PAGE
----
The World As We Knew It Has Been Left Behind
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    How likely is human extinction?

    By Kate Ravilious

    Every species seems to come and go. Some last longer than others, but nothing lasts forever. Humans are a relatively recent phenomenon, jumping out of trees and striding across the land around 200 000 years ago. Will we persist for many millions of years to come, or are we headed for an evolutionary makeover, or even extinction?

    According to Reinhard Stindl, of the Institute of Medical Biology in Vienna, the answer to this question could lie at the tips of our chromosomes. In a controversial new theory he suggests that all eukaryotic species (everything except bacteria and algae) have an evolutionary "clock" that ticks through generations, counting down to an eventual extinction date. This clock might help to explain some of the more puzzling aspects of evolution, but it also overturns current thinking and even questions the orthodoxy of Darwin's natural selection.

    For over 100 years, scientists have grappled with the cause of "background" extinction. Mass extinction events, like the wiping out of dinosaurs 65m years ago, are impressive and dramatic, but account for only around 4% of now extinct species. The majority slip away quietly and without any fanfare. Over 99% of all the species that ever lived on Earth have already passed on, so what happened to the species that weren't annihilated during mass extinction events?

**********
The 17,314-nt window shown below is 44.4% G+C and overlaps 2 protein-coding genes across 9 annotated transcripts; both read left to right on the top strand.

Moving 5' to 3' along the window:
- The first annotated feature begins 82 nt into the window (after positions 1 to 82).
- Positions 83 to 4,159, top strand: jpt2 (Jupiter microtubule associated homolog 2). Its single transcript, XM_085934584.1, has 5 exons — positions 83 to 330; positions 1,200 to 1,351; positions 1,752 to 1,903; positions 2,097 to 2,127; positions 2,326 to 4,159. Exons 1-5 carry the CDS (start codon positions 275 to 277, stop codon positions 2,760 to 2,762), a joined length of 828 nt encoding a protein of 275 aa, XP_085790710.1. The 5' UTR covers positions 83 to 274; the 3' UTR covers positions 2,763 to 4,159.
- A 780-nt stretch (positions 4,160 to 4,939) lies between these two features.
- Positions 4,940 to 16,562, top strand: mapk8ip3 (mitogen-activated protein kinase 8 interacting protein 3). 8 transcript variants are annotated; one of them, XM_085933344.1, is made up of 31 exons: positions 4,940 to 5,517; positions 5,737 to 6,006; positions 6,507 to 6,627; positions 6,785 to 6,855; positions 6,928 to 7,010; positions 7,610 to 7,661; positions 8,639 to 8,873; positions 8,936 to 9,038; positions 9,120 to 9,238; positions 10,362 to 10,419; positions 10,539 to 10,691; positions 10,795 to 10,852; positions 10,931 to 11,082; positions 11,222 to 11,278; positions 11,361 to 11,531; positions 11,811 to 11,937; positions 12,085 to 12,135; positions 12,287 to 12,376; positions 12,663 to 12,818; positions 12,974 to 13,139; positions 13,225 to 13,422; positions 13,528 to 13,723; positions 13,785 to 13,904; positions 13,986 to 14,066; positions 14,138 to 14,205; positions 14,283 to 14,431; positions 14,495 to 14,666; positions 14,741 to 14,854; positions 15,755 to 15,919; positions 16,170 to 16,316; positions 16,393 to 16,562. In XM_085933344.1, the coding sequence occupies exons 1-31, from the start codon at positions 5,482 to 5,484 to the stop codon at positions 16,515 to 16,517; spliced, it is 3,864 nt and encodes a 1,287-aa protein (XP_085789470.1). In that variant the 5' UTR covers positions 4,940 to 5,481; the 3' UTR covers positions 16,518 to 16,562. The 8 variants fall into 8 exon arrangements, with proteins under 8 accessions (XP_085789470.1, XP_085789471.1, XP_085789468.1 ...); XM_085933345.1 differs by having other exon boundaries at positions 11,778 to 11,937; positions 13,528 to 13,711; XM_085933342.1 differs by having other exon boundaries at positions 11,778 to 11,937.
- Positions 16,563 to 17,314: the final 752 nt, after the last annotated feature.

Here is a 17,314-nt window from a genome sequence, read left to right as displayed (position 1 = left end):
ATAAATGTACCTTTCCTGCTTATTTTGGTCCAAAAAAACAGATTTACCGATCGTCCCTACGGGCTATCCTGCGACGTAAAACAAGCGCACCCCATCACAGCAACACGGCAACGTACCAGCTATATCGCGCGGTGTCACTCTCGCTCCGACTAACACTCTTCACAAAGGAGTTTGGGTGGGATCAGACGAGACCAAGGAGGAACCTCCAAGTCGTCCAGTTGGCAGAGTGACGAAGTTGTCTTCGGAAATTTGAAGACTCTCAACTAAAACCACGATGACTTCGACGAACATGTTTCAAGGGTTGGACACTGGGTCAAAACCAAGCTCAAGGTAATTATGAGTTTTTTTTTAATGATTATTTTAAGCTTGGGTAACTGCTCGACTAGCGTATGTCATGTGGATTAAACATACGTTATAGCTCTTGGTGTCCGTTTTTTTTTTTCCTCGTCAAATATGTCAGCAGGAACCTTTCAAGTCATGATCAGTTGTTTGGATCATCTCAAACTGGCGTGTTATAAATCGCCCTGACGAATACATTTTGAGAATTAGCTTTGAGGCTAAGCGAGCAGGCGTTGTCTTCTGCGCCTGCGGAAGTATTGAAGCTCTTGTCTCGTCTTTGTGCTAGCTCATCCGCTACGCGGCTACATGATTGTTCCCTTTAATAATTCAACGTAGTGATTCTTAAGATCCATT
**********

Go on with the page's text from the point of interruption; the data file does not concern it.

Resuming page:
Charles Darwin proposed that evolution is controlled by "survival of the fittest". Current natural selection models imply that evolution is a slow and steady process, with continuous genetic mutations leading to new species that find a niche to live in, or die. But digging through the layers of rock, palaeontologists have found that evolution seems to go in fits and starts. Most species seem to have long stable periods followed by a burst of change: not the slow, steady process predicted by natural selection. Originally scientists attributed this jagged pattern to the imperfections of the fossil record. But in recent years more detailed studies have backed up the idea that evolution proceeds in fits and starts.

    The quiet periods in the fossil record where evolution seems to stagnate are a big problem for natural selection: evolution can't just switch on and off. Over 20 years ago the late Stephen Jay Gould suggested internal genetic mechanisms could regulate these quiet evolutionary periods but until now no-one could explain how it would work.